Spatial distributions of sea-ice concentration and thickness differ in the three runs (Fig. 4). The control run develops a polynya (P1; Fig. 4a and b) in the western part of the RIS embayment. In the no-shelves run, a large polynya (P2; Fig. 4c) opens all along the southern edge of the removed RIS and sea ice formed during the winter generally melts over the summer (Fig. 4d). Fast ice builds up south of Berkner Island, in the removed-FRIS area (Fig. 4d). It is possible that the presence of Berkner Island hinders an efficient outflow of the sea ice which forms to the south of it, as suggested by the fairly slow oceanic surface circulation (not shown). However, when modifying the bathymetric grid, we ensured that the grid has an opening wide enough for the POP model to resolve the circulation. North of Berkner Island, the sea-ice seasonal variability is slightly greater compared with the control run (Fig. 4d; thinner ice, less coverage).
In the no-WAIS case, the extensive RIS-region polynya evident in the no-shelves case fails to open, while a new polynya opens in the eastern part of the FRIS area (P3; Fig. 4e) and next to the Antarctic Peninsula (Fig. 4e). Overall, sea-ice thickness is much greater in the no-WAIS run (~2–3 m, compared with ~1–2m in the control and no-shelves simulations, Fig. 4), and becomes perennial over a large extent of the ocean. The summer volume of sea ice increases from ~1000–2000km3 in the baseline run to ~5000km3 in the no-shelves run and ~15 000–18 000 km3 in the no-WAIS run.
The zonally averaged, meridional overturning stream function (Fig. 5) suggests that increasing the volume and area of sea ice produced at the ocean surface leads to weakening of the large circulation cell in the RIS sector and little change in the FRIS region. These changes in circulation affect distributions of temperature and salinity within the Southern Ocean, and are likely driven by the character of the sea-ice cover (a solid layer compared with open water and polynyas). In the case of no-WAIS, the Ross embayment waters are particularly fresh at the surface, while inter-mediate and deep waters are relatively warm. The most dense, cold and saline of all Antarctic waters is formed in the FRIS area in the no-WAIS case. When the total mass transport for the RIS and FRIS areas is averaged, the removal of the WAIS replaces the predominance of surface down-welling and deeper upwelling typical of the control run with several regional circulation cells. This development may be attributed to the fact that removal of the WAIS opens a hydrographic connection between marginal seas through the interior West Antarctic basin.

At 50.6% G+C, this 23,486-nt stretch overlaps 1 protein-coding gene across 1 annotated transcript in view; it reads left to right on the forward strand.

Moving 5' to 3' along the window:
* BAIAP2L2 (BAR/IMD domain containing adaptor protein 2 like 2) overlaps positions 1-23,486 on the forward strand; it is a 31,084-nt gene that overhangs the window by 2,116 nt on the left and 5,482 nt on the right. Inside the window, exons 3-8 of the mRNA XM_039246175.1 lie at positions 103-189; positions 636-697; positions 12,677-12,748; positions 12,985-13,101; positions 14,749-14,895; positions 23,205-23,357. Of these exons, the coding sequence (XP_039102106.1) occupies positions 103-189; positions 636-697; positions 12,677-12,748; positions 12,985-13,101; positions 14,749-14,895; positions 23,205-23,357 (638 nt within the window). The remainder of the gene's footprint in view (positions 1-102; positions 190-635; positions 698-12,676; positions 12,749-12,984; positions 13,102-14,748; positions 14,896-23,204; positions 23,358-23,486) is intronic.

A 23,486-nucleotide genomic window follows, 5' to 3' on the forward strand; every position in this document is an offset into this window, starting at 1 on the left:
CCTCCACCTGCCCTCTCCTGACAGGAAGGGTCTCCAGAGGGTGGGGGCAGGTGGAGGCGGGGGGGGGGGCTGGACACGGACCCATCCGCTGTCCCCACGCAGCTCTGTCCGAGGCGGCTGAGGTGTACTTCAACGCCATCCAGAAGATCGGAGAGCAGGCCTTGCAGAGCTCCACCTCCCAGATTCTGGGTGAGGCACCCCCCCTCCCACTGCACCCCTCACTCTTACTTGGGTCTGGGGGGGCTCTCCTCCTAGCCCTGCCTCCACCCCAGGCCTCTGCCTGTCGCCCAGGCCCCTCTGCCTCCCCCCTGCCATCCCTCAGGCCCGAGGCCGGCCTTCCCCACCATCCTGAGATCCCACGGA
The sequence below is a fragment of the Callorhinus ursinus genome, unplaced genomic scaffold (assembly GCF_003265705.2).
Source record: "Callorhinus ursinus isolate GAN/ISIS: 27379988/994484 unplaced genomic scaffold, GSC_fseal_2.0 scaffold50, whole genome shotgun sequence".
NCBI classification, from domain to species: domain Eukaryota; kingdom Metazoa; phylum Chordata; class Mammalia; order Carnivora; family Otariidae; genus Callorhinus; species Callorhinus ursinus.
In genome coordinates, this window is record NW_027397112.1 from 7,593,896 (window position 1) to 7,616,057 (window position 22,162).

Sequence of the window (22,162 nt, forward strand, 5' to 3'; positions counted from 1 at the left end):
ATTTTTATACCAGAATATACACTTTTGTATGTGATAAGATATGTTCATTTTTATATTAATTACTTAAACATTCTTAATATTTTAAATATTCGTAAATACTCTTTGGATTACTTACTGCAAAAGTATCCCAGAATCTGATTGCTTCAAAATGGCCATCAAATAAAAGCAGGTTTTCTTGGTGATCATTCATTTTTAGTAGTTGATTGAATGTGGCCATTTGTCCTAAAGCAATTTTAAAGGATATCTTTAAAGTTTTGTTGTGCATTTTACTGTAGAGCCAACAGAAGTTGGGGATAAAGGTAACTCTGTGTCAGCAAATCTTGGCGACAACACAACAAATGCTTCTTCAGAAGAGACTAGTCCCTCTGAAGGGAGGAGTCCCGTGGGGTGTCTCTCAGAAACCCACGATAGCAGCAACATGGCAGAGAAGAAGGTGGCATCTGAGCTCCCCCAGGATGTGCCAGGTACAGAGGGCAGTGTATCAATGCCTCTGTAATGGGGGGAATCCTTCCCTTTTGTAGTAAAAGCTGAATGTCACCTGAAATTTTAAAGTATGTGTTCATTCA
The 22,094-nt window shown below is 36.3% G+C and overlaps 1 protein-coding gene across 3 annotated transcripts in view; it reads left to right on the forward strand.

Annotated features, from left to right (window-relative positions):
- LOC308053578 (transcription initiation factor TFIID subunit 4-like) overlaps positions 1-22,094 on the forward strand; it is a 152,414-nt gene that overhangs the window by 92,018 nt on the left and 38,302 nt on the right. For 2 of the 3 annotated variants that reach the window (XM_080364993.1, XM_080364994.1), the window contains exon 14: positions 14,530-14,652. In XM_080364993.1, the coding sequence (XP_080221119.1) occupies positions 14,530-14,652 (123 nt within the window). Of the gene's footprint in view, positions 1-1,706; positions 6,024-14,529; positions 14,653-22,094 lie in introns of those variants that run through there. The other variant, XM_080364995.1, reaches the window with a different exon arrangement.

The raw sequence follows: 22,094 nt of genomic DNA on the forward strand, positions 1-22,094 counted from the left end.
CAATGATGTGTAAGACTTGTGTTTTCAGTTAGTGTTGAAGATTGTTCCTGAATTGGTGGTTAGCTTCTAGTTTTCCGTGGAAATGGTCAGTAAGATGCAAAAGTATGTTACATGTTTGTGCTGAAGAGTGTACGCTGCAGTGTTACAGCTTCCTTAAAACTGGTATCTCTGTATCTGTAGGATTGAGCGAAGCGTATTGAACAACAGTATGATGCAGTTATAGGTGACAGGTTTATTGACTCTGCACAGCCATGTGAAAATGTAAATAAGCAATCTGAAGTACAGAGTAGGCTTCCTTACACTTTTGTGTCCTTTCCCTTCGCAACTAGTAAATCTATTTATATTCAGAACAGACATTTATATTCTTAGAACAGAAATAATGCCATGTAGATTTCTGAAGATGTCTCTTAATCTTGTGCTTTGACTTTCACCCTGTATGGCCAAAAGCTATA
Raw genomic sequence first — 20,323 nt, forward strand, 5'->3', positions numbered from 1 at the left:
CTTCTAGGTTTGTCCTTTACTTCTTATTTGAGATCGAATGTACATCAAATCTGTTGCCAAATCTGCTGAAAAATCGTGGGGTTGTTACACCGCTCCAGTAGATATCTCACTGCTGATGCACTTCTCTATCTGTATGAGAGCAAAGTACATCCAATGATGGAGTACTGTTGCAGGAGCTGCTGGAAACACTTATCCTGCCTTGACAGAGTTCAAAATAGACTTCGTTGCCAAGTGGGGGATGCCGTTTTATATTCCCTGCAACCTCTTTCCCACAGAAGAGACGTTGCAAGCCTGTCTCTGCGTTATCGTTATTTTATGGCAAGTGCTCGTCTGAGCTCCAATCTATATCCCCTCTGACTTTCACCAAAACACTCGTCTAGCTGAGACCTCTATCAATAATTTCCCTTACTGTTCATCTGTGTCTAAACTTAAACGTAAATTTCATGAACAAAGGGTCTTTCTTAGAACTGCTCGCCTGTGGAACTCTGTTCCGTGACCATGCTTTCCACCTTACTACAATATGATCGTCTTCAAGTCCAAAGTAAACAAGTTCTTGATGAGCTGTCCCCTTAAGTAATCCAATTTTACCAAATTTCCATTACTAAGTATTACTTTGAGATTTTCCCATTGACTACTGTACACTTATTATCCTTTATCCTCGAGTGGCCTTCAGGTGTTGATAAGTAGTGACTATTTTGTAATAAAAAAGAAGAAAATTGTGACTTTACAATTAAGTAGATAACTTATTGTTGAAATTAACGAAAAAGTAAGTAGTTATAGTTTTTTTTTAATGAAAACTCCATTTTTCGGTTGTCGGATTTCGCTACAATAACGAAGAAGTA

Due to the limitations discussed above, we do not dwell on the magnitude of these changes or on their global connections. However, it is interesting to note that the global overturning stream function strengthens with the modelled expansion of the sea-ice formation regions, enhancing southward heat transport toward Antarctica.
Sea surface temperatures and evaporation
Figure 6 plots the differences in sea surface temperatures between the different experiments. In both the no-shelves and no-WAIS cases, a drop in sea surface temperature is observed in sub-Antarctic latitudes. Maximum cooling is measured at ~65° S, which corresponds to the northern edge of the sea-ice cover. This cooling is more pronounced in the Indian–Pacific Ocean than in the Atlantic, probably because the new sea-ice distribution leads, in both cases, to higher rates of ice melting in the RIS area, facing the Indian–Pacific Ocean. Meltwater suppresses heat fluxes from the deeper ocean, potentially leading to a cooler sea surface (and subsequently more ice). This scenario is supported by the modelled ocean circulation, discussed in the following section. It is unlikely that evaporation is causing the ocean surface to be cooler in the two sensitivity runs because the winter ice edge is further north in those cases, which would have an insulating effect. In fact, plots of evaporation (not shown) illustrate that evaporation drops to near zero in areas of sea-ice cover.
Another notable feature of Figure 6 is that sea surface temperatures north of ~40° S differ between runs by <0.1 °C. This illustrates the reproducibility of results away from the source of the imposed changes in ice extent in West Antarctica.